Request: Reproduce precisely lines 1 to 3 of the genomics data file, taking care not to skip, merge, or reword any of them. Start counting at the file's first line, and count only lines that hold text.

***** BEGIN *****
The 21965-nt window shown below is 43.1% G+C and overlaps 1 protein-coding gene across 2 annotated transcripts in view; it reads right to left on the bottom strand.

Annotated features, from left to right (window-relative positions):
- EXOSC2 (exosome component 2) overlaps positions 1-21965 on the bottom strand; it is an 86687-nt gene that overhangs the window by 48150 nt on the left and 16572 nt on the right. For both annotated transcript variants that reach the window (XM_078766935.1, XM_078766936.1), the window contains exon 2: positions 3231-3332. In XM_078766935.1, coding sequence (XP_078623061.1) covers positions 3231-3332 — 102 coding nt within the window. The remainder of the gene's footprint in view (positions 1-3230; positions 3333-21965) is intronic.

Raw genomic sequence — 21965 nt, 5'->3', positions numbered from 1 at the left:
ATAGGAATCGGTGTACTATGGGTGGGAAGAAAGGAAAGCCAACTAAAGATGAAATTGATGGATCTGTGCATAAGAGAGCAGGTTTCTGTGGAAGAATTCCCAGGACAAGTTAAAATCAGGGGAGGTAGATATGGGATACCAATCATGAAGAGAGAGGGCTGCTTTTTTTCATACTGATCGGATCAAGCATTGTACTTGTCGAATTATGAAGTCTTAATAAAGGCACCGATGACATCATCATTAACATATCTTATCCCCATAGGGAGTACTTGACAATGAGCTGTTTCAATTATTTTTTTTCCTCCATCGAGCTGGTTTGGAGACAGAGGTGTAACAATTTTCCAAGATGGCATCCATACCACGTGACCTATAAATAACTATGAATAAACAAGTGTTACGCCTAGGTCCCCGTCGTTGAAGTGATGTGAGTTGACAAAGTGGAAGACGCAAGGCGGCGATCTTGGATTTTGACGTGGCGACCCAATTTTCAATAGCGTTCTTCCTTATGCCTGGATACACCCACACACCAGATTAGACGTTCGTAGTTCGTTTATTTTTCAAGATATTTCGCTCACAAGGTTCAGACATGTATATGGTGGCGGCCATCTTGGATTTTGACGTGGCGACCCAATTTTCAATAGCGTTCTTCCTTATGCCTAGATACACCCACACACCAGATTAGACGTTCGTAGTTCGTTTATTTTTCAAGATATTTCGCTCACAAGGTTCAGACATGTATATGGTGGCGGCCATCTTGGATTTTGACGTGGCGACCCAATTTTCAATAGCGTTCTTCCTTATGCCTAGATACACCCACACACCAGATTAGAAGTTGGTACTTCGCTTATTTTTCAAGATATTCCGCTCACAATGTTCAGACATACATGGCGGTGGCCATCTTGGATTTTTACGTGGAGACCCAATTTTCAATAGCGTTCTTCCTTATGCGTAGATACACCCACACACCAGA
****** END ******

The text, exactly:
The 21965-nt window shown below is 43.1% G+C and overlaps 1 protein-coding gene across 2 annotated transcripts in view; it reads right to left on the bottom strand.

Annotated features, from left to right (window-relative positions):
- EXOSC2 (exosome component 2) overlaps positions 1-21965 on the bottom strand; it is an 86687-nt gene that overhangs the window by 48150 nt on the left and 16572 nt on the right. For both annotated transcript variants that reach the window (XM_078766935.1, XM_078766936.1), the window contains exon 2: positions 3231-3332. In XM_078766935.1, coding sequence (XP_078623061.1) covers positions 3231-3332 — 102 coding nt within the window. The remainder of the gene's footprint in view (positions 1-3230; positions 3333-21965) is intronic.